Starbucks, Microsoft, and Amazon.com did exactly that. When starting up a company during college, this formula remains the same: What do students want? One thing students want is to know which classes they should take.
A few friends of mine took the initiative to earn some money, and started an Internet site with information about a local community college’s classes, professors, and curriculum. Starting with three people and seventy dollars, they built a comprehensive website of information about the college. The 20,000 students of the college submit information about at least one class they have already taken, describing the class and rating the class’s workload, professor, and overall benefit. In addition, the students are encouraged to add personal comments about other aspects of the class.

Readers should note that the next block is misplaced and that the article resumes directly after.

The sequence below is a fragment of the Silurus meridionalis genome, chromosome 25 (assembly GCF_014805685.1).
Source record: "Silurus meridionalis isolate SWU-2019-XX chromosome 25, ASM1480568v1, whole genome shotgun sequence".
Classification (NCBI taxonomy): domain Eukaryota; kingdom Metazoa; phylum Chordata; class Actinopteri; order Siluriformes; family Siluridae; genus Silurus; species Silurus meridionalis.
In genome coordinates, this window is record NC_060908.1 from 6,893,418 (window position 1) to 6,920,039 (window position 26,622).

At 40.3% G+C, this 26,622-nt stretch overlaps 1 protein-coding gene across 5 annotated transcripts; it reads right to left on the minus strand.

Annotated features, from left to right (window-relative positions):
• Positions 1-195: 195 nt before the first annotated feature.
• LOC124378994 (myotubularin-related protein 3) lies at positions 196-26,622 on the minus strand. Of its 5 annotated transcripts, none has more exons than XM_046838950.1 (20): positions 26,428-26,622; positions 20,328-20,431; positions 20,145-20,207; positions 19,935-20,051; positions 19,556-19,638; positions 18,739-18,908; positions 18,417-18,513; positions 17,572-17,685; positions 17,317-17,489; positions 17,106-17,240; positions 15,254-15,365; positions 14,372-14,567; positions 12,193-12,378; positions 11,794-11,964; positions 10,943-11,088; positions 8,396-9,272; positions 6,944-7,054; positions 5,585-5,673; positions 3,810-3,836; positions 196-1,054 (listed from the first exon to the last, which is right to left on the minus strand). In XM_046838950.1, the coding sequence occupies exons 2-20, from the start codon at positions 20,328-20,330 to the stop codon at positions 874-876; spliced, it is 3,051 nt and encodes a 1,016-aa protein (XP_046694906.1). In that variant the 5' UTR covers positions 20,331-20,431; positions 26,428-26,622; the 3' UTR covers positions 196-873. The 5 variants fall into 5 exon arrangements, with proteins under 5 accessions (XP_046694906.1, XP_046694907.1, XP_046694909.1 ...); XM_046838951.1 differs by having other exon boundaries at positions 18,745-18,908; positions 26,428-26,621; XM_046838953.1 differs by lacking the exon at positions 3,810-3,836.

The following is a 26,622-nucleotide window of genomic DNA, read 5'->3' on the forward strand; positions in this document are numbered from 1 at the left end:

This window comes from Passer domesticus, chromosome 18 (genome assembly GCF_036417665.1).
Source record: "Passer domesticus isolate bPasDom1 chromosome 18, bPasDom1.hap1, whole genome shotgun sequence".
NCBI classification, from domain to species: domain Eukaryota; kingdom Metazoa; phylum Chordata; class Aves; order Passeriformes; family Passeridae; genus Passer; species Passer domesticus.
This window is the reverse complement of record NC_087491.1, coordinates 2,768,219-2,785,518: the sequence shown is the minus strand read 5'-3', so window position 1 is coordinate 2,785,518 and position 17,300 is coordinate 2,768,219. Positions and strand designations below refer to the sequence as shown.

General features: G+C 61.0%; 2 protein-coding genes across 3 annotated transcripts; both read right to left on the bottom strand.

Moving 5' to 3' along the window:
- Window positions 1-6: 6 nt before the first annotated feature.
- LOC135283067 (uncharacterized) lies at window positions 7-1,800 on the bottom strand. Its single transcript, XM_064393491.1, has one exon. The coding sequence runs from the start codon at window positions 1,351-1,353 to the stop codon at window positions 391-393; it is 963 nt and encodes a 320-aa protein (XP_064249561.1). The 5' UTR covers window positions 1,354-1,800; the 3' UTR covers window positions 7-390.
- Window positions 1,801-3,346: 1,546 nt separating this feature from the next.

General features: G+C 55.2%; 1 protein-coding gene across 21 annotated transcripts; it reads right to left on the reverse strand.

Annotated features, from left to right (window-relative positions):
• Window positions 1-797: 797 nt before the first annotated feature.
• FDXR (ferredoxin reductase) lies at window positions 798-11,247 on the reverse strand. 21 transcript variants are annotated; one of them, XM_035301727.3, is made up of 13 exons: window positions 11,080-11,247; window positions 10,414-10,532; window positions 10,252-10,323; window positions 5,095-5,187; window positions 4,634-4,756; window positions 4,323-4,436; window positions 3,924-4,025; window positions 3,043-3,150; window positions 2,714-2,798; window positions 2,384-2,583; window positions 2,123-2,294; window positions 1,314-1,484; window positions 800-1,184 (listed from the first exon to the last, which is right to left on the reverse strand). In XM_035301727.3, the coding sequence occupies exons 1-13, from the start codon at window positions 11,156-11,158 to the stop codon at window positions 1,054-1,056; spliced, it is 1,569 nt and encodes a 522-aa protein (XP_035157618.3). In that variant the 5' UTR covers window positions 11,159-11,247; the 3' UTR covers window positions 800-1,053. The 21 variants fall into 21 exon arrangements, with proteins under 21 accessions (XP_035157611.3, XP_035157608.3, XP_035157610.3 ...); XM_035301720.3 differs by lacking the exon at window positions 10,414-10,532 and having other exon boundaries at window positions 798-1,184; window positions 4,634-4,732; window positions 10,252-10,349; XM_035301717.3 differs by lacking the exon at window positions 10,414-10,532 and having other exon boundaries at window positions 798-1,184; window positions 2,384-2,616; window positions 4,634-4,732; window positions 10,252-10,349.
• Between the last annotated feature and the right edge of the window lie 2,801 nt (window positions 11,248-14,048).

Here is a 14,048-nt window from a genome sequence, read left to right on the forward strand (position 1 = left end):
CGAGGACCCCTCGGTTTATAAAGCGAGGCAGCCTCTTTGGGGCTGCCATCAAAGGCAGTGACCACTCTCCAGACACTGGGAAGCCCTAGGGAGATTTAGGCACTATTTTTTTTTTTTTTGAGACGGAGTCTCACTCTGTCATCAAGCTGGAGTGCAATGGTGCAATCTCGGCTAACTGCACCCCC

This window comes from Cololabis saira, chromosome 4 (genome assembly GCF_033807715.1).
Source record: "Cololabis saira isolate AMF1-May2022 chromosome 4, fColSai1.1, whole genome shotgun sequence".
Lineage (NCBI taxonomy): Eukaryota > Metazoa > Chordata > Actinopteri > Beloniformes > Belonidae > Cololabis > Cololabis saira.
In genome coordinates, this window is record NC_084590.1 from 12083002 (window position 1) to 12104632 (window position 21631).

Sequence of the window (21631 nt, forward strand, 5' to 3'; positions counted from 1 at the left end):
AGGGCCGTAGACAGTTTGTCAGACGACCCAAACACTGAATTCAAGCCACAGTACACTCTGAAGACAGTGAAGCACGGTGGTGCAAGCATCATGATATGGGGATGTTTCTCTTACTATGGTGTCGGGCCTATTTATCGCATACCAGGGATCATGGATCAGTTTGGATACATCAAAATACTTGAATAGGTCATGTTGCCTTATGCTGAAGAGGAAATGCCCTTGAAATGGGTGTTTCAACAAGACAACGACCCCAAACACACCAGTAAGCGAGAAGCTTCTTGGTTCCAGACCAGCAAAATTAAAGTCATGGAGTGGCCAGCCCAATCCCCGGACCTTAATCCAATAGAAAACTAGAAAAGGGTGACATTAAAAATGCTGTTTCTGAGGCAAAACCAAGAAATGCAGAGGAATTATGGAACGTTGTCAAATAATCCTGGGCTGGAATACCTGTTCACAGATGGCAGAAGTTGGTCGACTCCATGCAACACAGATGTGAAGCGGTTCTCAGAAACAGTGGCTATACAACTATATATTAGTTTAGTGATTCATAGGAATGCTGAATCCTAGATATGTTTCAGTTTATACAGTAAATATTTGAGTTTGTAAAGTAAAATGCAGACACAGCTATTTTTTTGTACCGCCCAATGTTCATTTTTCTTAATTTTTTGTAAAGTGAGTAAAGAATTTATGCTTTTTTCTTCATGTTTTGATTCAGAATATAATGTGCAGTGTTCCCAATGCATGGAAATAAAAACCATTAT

The website now more than pays for itself through on-site advertisements; and in addition to the reviews, has a forum, college classifieds section, and college news.
Starting a similar website at college myself would be fairly easy to do. Because of the flexible work times associated with maintaining websites, I would be able to concentrate on my studies as well as the company. And once I graduate, I could choose to either maintain the site, or pass it along to another student.
Not only would creating this company benefit me, but it would also benefit the students, teachers, and the college as a whole. Students will know which classes best fit them. Professors who take the time to ensure that their students learn best will be rewarded. Most of all, the college would have an efficient student body that takes classes, evaluates them, and works to improve the overall quality of education at the institution.